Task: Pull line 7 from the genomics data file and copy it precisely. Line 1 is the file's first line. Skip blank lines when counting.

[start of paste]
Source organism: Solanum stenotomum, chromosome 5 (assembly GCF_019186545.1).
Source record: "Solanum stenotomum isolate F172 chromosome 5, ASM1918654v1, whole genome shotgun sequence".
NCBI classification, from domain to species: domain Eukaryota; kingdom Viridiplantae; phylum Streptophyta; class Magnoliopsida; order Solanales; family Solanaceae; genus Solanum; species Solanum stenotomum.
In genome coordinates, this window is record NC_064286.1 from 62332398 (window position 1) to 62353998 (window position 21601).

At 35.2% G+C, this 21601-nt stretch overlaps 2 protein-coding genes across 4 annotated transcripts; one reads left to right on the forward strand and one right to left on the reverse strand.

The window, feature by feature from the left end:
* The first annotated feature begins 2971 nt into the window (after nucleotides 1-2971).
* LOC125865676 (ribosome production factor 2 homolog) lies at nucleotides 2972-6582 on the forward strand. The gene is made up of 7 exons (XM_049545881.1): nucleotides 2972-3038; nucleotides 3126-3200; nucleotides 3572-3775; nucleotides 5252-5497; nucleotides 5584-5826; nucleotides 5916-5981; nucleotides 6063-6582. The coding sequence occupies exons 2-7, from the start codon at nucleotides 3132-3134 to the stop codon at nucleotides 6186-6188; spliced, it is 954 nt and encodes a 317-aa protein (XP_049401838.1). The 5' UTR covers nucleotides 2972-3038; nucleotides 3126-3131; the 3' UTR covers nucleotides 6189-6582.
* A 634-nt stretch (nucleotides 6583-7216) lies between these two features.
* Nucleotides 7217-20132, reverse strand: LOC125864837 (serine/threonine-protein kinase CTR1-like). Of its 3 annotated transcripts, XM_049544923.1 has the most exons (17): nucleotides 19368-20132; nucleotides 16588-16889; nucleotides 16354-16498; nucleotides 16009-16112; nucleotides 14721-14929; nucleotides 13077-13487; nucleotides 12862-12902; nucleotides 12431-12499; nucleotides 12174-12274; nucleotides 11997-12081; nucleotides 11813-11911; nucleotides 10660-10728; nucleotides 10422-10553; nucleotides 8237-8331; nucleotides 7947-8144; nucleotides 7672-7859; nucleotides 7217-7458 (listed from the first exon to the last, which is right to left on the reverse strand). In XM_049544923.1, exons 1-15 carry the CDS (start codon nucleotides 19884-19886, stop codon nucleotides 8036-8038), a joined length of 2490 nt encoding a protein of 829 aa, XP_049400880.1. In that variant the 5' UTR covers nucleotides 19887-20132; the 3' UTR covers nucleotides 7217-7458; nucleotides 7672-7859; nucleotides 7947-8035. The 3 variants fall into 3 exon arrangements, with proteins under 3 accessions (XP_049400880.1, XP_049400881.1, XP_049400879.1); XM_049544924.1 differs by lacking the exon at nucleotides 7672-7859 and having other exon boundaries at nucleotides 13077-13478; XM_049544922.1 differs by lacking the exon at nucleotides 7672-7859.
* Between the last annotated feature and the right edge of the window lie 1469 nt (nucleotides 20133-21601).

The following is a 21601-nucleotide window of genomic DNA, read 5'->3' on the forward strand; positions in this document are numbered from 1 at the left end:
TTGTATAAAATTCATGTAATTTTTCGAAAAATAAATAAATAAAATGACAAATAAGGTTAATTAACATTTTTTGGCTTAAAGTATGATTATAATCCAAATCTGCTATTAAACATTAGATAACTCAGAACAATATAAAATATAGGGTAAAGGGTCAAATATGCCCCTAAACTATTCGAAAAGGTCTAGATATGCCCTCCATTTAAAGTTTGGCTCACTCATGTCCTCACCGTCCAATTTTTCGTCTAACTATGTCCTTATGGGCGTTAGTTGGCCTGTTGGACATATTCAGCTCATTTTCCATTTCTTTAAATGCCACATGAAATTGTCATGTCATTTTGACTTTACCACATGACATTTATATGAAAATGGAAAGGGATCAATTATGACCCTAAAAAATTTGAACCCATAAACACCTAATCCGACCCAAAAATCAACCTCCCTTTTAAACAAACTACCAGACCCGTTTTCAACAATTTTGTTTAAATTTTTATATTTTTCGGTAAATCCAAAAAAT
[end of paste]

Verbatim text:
* The first annotated feature begins 2971 nt into the window (after nucleotides 1-2971).